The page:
Stick on 13 Steps from Radiohead's In Rainbows, for example, and the jarring beats, Thom nervy vocals and sparse guitar figures at the beginning give you a stretch of track with sudden bumps and clusters of blocks. Once the bass kicks in and the song builds into the chorus, you're rewarded with faster downhill stretches, lots of blocks and a whole lot of activity on the screen. All I Need from the same album is even better, the game gaining pace and getting ever more hypnotic as the song builds momentum. Air Traffic's anthemic Shooting Star is another winner, the game holding back during the restrained verses then going hell for leather during the big chorus. Put Audiosurf together with the right song, and you get these magic moments where the music and the visuals and the simple but engaging gameplay all come together and you suddenly find yourself taken somewhere new. It can be overwhelming, and you might not want to come back.
To mix things up a little more, the game offers several different modes for each difficulty level. In some, you only get blocks of a single colour and nasty grey blocks that just jam your grid up, making the challenge hitting the coloured blocks and avoiding the greys. In others, you get added abilities, like the power to jump over unwanted blocks or pick up blocks and use them later, or just the wherewithal to shunt blocks left and right with clicks of the mouse button.
Now, all of this would be very interesting for a while just on its own. The more tracks you try on Audiosurf and the more interesting the results you get, the more tempted you are to try out other tracks. You wonder what it's like on heavy rock, on low-key classical works, on Pink Floyd's Dark Side of the Moon (predictably ace, in case you're wondering) and on a little of Miles Davis's cool early sixties Jazz. You may even want to take it to play Daft Punk - (Harder, Better, Faster, Stronger is an obvious winner) - or Glen Campbell's "Wichita Lineman" (I'm not sure how this ended up on my PC, but it works!). The more you like music and the bigger your collection, the worse your Audiosurf addiction is likely to be.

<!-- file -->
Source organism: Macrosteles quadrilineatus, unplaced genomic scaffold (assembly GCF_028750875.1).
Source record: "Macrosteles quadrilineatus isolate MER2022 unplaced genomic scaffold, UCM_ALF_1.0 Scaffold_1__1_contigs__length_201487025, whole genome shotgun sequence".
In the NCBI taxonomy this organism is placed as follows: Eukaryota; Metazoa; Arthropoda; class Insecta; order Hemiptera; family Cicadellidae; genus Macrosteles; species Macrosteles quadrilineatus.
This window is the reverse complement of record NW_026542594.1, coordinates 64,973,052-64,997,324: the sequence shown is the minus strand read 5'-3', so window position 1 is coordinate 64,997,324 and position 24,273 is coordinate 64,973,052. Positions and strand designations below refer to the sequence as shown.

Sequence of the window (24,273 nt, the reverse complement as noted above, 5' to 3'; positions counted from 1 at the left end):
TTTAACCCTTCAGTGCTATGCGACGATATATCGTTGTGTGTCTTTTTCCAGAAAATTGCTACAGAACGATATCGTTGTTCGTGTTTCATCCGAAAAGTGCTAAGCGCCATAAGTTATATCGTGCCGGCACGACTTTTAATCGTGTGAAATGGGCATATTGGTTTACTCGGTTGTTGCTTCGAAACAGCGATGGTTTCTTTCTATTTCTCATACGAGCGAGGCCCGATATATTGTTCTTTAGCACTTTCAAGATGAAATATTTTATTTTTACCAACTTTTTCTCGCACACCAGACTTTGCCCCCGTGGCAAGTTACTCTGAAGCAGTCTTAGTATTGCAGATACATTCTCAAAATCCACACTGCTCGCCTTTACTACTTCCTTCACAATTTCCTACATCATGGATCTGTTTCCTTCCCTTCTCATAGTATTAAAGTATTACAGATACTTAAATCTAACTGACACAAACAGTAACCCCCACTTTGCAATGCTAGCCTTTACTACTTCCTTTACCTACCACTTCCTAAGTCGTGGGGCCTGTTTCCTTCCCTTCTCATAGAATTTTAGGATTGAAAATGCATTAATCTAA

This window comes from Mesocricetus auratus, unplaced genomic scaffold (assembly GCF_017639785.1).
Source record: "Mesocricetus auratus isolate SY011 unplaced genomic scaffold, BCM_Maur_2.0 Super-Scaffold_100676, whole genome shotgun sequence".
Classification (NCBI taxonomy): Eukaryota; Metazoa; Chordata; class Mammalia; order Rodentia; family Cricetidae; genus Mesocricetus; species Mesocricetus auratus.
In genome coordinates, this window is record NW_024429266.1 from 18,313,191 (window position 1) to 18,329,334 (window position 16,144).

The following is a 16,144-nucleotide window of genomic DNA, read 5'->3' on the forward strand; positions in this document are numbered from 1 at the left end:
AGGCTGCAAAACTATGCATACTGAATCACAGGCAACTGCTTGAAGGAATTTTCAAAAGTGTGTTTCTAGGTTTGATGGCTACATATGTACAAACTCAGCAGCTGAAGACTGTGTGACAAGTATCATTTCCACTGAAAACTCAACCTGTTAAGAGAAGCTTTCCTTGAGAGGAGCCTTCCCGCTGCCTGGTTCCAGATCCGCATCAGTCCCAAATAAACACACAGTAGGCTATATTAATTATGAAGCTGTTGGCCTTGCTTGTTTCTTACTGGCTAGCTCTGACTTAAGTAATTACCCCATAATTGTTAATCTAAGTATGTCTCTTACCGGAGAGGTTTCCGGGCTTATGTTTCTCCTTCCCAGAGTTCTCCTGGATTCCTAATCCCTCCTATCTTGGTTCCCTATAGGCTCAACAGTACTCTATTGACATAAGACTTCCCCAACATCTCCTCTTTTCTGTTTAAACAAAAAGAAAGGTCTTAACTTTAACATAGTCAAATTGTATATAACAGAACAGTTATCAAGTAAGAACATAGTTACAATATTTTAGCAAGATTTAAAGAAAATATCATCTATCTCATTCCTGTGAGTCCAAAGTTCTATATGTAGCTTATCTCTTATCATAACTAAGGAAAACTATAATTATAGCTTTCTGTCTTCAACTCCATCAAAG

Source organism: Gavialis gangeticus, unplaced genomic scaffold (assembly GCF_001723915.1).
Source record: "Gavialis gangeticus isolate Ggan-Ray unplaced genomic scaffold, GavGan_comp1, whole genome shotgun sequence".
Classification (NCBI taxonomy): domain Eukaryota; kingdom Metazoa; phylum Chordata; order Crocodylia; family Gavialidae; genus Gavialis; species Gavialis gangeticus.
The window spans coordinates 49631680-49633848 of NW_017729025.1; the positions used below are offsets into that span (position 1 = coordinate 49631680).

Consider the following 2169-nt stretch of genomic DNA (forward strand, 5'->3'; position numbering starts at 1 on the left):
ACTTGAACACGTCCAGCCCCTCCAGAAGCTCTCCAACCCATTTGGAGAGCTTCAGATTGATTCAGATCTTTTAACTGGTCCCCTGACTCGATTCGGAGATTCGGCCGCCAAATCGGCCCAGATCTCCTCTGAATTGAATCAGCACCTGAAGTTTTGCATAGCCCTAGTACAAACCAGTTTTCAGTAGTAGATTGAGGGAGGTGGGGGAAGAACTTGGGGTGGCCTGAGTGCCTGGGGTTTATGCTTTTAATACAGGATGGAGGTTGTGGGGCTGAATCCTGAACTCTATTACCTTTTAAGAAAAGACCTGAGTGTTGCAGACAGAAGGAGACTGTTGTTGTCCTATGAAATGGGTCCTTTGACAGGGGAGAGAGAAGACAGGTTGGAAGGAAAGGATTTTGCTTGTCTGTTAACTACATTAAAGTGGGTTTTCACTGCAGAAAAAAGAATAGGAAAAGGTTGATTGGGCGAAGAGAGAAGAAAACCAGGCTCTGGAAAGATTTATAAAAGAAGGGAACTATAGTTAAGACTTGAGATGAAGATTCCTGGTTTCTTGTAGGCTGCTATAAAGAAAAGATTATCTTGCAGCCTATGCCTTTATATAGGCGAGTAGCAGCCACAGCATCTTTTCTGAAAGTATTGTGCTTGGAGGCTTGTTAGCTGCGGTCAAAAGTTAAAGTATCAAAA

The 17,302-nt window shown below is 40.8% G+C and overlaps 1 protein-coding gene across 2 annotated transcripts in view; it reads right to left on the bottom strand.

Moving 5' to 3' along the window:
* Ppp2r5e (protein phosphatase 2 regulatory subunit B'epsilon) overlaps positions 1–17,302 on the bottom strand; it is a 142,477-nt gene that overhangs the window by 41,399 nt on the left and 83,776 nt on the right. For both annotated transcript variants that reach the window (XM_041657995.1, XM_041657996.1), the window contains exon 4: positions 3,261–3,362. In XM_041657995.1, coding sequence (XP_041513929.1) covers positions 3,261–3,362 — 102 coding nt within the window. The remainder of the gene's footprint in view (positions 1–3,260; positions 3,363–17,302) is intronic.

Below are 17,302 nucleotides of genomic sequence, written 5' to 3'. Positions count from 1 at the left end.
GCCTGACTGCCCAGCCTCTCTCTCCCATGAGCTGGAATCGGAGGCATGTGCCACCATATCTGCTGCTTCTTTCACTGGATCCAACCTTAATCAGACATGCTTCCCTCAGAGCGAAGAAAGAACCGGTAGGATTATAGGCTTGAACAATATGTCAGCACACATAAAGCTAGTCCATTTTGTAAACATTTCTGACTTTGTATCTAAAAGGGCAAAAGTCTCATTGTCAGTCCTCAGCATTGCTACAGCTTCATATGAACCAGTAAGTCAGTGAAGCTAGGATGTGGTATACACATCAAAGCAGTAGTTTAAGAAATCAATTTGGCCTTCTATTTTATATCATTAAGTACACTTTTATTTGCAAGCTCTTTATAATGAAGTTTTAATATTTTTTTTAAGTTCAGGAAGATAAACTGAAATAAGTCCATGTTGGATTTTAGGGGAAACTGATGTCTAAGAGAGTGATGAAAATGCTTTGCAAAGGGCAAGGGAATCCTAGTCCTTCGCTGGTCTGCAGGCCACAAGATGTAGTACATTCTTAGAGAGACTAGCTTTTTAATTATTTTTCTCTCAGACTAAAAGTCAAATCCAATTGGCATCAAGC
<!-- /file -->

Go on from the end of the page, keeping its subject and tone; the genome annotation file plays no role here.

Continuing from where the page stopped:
However, there have been games before that use your music collection in a similar sort of way, but what turns what might be just a novelty game into a keeper is the fact that your efforts are tied into online leaderboards for each and every song. Somewhere out there, other people are playing Audiosurf with the same song as you, and as the program's analysis should produce the same results in every case, their score is directly comparable to yours. Can you stand the fact that there are 290 other people out there with a higher score in Mono mode, on Difficulty medium level, on Great Gig in the Sky? Well, you'd better go back in and do something about it, then. Cleverly, you can switch between global and local leaderboards, and even compare scores against any friends you have added to your Audiosurf account. What's more, the game also works with Steam's achievement system, adding awards and points to your profile just like those in The Orange Box.